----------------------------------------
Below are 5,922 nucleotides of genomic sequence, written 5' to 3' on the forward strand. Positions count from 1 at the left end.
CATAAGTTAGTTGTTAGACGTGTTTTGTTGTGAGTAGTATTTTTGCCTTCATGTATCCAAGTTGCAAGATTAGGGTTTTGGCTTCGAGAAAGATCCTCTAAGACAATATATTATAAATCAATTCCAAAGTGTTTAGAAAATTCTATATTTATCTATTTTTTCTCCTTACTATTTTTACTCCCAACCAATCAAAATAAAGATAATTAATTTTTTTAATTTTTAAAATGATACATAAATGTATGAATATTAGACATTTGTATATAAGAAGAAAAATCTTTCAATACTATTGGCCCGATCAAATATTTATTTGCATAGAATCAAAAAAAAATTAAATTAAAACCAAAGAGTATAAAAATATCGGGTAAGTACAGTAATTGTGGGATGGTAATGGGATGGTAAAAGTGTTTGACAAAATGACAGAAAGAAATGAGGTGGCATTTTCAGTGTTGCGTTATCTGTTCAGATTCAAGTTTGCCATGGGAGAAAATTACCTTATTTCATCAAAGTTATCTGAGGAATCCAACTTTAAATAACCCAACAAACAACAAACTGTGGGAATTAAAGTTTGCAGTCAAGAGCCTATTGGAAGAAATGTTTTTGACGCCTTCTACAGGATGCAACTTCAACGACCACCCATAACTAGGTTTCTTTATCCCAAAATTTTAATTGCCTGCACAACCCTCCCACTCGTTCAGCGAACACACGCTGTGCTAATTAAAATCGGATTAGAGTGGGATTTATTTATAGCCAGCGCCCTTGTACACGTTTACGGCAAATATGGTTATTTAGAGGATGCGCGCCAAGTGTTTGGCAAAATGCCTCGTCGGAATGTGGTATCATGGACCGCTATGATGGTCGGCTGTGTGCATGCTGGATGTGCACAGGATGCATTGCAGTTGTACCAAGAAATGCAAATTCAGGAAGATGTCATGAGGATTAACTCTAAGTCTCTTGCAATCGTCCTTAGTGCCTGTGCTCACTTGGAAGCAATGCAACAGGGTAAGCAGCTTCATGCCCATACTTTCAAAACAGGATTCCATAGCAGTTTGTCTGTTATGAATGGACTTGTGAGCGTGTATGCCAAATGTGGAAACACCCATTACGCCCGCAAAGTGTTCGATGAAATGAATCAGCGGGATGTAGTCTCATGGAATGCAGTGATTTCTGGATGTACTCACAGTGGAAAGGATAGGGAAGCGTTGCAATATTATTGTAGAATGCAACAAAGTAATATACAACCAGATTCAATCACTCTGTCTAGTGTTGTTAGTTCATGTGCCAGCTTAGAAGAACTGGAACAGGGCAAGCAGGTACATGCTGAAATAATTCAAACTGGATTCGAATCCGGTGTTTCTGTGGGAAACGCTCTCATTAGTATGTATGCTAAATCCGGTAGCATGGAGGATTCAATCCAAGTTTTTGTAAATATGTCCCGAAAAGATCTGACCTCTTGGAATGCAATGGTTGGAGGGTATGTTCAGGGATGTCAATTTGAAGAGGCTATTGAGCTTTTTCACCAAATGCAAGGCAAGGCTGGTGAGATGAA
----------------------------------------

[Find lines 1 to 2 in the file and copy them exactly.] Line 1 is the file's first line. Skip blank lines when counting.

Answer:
Below are 5,922 nucleotides of genomic sequence, written 5' to 3' on the forward strand. Positions count from 1 at the left end.
CATAAGTTAGTTGTTAGACGTGTTTTGTTGTGAGTAGTATTTTTGCCTTCATGTATCCAAGTTGCAAGATTAGGGTTTTGGCTTCGAGAAAGATCCTCTAAGACAATATATTATAAATCAATTCCAAAGTGTTTAGAAAATTCTATATTTATCTATTTTTTCTCCTTACTATTTTTACTCCCAACCAATCAAAATAAAGATAATTAATTTTTTTAATTTTTAAAATGATACATAAATGTATGAATATTAGACATTTGTATATAAGAAGAAAAATCTTTCAATACTATTGGCCCGATCAAATATTTATTTGCATAGAATCAAAAAAAAATTAAATTAAAACCAAAGAGTATAAAAATATCGGGTAAGTACAGTAATTGTGGGATGGTAATGGGATGGTAAAAGTGTTTGACAAAATGACAGAAAGAAATGAGGTGGCATTTTCAGTGTTGCGTTATCTGTTCAGATTCAAGTTTGCCATGGGAGAAAATTACCTTATTTCATCAAAGTTATCTGAGGAATCCAACTTTAAATAACCCAACAAACAACAAACTGTGGGAATTAAAGTTTGCAGTCAAGAGCCTATTGGAAGAAATGTTTTTGACGCCTTCTACAGGATGCAACTTCAACGACCACCCATAACTAGGTTTCTTTATCCCAAAATTTTAATTGCCTGCACAACCCTCCCACTCGTTCAGCGAACACACGCTGTGCTAATTAAAATCGGATTAGAGTGGGATTTATTTATAGCCAGCGCCCTTGTACACGTTTACGGCAAATATGGTTATTTAGAGGATGCGCGCCAAGTGTTTGGCAAAATGCCTCGTCGGAATGTGGTATCATGGACCGCTATGATGGTCGGCTGTGTGCATGCTGGATGTGCACAGGATGCATTGCAGTTGTACCAAGAAATGCAAATTCAGGAAGATGTCATGAGGATTAACTCTAAGTCTCTTGCAATCGTCCTTAGTGCCTGTGCTCACTTGGAAGCAATGCAACAGGGTAAGCAGCTTCATGCCCATACTTTCAAAACAGGATTCCATAGCAGTTTGTCTGTTATGAATGGACTTGTGAGCGTGTATGCCAAATGTGGAAACACCCATTACGCCCGCAAAGTGTTCGATGAAATGAATCAGCGGGATGTAGTCTCATGGAATGCAGTGATTTCTGGATGTACTCACAGTGGAAAGGATAGGGAAGCGTTGCAATATTATTGTAGAATGCAACAAAGTAATATACAACCAGATTCAATCACTCTGTCTAGTGTTGTTAGTTCATGTGCCAGCTTAGAAGAACTGGAACAGGGCAAGCAGGTACATGCTGAAATAATTCAAACTGGATTCGAATCCGGTGTTTCTGTGGGAAACGCTCTCATTAGTATGTATGCTAAATCCGGTAGCATGGAGGATTCAATCCAAGTTTTTGTAAATATGTCCCGAAAAGATCTGACCTCTTGGAATGCAATGGTTGGAGGGTATGTTCAGGGATGTCAATTTGAAGAGGCTATTGAGCTTTTTCACCAAATGCAAGGCAAGGCTGGTGAGATGAA